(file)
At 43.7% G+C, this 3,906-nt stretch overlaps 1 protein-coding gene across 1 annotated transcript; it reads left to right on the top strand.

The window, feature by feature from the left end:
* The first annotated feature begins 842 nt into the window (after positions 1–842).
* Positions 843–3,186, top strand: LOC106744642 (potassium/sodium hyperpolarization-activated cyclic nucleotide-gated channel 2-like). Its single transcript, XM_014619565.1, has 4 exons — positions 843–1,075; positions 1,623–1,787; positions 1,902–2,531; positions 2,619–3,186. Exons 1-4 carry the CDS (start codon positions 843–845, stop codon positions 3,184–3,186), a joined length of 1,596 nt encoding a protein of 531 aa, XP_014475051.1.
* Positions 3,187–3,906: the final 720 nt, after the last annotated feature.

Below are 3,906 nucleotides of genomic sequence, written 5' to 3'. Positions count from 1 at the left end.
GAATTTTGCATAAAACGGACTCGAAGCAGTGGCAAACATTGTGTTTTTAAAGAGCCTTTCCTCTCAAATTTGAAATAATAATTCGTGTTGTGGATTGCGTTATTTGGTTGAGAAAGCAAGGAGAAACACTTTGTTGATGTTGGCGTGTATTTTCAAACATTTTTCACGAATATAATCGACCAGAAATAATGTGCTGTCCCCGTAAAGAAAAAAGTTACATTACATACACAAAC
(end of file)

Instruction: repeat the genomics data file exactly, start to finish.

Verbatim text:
At 43.7% G+C, this 3,906-nt stretch overlaps 1 protein-coding gene across 1 annotated transcript; it reads left to right on the top strand.

The window, feature by feature from the left end:
* The first annotated feature begins 842 nt into the window (after positions 1–842).
* Positions 843–3,186, top strand: LOC106744642 (potassium/sodium hyperpolarization-activated cyclic nucleotide-gated channel 2-like). Its single transcript, XM_014619565.1, has 4 exons — positions 843–1,075; positions 1,623–1,787; positions 1,902–2,531; positions 2,619–3,186. Exons 1-4 carry the CDS (start codon positions 843–845, stop codon positions 3,184–3,186), a joined length of 1,596 nt encoding a protein of 531 aa, XP_014475051.1.
* Positions 3,187–3,906: the final 720 nt, after the last annotated feature.

Below are 3,906 nucleotides of genomic sequence, written 5' to 3'. Positions count from 1 at the left end.
GAATTTTGCATAAAACGGACTCGAAGCAGTGGCAAACATTGTGTTTTTAAAGAGCCTTTCCTCTCAAATTTGAAATAATAATTCGTGTTGTGGATTGCGTTATTTGGTTGAGAAAGCAAGGAGAAACACTTTGTTGATGTTGGCGTGTATTTTCAAACATTTTTCACGAATATAATCGACCAGAAATAATGTGCTGTCCCCGTAAAGAAAAAAGTTACATTACATACACAAAC